While the 48th regiment went off to serve, with distinction, in the Peninsular War between 1809 and 1814, Jemmy was instead transferred into the 1st Royal Veteran Battalion and remained with them at Gibraltar until April 1810, when he was sent back to England and promoted to Sergeant and Drum Major.

Eventually, in the summer of 1814, the Battalion was disbanded and Jemmy and his comrades were told to assemble at Hyde Park Corner on the 21st July, which they duly did. After eight days billeted at Highgate they were marched to the Chelsea Hospital where they were passed by the board and given a pension of a shilling a day in recompense for their services.

The Royal Hospital, Chelsea: three-quarter view of the south elevation with people strolling. Coloured aquatint by G. Lynn after himself, 1818. Credit: Wellcome Library, London. Copyrighted work available under Creative Commons Attribution only licence CC BY 4.0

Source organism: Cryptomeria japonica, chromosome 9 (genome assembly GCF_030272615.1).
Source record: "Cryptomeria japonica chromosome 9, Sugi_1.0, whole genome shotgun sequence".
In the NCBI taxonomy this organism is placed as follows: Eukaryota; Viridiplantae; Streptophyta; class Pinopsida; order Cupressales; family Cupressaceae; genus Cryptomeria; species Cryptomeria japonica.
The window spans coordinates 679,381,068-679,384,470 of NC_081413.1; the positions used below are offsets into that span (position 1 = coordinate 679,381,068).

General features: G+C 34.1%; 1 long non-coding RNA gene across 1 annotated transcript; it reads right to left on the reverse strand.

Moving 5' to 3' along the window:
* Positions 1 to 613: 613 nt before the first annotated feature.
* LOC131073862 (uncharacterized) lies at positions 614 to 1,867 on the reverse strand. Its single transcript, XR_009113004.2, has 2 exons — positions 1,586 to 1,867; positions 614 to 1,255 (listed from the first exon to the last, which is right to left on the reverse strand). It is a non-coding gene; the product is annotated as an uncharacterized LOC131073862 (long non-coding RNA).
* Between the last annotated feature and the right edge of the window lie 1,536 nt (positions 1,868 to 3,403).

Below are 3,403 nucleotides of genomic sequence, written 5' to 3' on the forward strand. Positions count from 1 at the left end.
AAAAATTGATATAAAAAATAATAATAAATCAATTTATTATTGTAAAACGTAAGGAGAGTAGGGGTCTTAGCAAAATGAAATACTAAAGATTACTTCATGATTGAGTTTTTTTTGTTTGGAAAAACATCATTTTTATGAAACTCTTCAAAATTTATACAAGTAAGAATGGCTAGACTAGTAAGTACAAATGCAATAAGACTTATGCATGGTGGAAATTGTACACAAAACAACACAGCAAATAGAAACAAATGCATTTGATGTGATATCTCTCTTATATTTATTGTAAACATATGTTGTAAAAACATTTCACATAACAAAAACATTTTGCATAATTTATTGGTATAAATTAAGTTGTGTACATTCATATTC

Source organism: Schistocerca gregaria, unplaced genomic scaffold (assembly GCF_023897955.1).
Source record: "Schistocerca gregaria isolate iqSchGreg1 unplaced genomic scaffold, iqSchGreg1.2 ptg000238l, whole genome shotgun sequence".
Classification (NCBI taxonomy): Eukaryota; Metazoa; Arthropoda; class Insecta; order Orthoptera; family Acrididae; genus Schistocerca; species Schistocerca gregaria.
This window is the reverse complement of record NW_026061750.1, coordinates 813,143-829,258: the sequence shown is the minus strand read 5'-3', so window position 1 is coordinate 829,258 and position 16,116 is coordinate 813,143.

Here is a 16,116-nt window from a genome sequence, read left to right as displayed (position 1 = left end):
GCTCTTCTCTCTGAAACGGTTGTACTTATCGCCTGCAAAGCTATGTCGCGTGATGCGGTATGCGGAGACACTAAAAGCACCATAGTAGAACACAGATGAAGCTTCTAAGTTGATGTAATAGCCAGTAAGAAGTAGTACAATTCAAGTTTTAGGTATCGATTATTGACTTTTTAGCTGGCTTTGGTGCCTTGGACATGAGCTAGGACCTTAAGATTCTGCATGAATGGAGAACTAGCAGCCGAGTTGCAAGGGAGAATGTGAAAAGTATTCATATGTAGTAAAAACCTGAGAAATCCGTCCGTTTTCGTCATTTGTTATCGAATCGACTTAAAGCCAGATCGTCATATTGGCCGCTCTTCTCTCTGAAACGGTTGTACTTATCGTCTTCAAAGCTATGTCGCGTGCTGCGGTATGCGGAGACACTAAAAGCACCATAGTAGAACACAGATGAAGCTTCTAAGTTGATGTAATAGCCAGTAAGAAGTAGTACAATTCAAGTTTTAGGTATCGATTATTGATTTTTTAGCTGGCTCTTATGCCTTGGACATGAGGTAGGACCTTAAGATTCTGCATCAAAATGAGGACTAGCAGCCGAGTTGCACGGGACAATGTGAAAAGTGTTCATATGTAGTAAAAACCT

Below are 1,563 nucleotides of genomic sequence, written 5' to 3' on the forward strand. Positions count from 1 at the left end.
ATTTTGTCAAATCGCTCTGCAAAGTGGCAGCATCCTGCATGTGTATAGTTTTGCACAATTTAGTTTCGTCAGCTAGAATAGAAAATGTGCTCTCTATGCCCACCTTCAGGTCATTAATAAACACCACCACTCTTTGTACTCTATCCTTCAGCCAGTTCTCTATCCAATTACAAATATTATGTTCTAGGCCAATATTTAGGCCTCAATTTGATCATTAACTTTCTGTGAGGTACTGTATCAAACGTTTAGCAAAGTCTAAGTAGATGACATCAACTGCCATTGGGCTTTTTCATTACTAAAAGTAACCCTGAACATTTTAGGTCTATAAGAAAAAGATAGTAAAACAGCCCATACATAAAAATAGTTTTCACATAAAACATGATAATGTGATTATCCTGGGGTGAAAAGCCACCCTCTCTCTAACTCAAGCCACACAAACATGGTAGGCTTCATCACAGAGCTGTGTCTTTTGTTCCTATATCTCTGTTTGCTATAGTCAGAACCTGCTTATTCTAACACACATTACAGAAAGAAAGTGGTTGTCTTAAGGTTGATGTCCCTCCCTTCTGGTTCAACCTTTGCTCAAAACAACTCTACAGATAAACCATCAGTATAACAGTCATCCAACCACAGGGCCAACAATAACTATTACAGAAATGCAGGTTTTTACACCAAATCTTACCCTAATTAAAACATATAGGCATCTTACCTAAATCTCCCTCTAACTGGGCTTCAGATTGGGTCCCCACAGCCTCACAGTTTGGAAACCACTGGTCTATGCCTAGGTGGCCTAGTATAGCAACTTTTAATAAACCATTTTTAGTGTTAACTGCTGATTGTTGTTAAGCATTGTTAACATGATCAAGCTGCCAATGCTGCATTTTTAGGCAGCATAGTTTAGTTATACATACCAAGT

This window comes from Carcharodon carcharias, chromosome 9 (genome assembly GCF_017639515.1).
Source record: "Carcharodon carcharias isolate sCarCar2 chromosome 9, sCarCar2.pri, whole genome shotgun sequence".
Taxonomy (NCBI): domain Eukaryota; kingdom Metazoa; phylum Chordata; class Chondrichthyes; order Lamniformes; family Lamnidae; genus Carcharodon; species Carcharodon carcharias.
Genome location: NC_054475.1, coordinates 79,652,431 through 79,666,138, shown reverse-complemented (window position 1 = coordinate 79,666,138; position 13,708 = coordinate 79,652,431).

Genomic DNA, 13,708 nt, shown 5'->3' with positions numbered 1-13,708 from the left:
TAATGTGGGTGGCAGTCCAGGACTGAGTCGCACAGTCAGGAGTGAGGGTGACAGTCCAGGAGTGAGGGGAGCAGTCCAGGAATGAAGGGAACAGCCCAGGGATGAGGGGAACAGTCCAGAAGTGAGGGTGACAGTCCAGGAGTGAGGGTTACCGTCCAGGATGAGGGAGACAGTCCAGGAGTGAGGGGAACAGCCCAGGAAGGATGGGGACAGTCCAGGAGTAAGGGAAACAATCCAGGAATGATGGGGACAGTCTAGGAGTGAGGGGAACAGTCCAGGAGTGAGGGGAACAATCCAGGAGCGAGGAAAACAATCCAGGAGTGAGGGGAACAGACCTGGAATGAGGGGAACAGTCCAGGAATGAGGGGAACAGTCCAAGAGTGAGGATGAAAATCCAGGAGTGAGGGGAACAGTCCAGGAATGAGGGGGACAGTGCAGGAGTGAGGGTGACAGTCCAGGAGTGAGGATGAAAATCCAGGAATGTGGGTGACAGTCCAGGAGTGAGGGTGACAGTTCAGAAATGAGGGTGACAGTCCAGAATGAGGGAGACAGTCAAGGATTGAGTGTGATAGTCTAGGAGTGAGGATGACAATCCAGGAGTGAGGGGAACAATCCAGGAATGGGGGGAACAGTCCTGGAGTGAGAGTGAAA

The Royal Hospital, Chelsea: three-quarter view of the south elevation with people strolling. Coloured aquatint by G. Lynn after himself, 1818.
Credit: Wellcome Library, London.

And so Jemmy had to adapt to life outside the army. He returned to his birthplace, Norwich, and found himself a job as a footman and butler to a gentleman who lived in the nearby village of Thorpe, but he only lasted six months there as he was too used to travel to be so sedentary. Instead he married (signing himself as James Kidney), at Lakenham on the 10th of January 1817 (in his autobiography he says 6th January 1816), to a woman named Phoebe Crow who lived at Norwich and had a life annuity of £60 a year. With this Jemmy set himself up as a travelling dealer in haberdashery but, after being attacked by a foot-pad, he instead began to weave bombazines and crapes. In 1821 Phoebe died, and Jemmy, ever restless, travelled the length and breadth of the country selling ‘Turkey rhubarb, little books, &c.’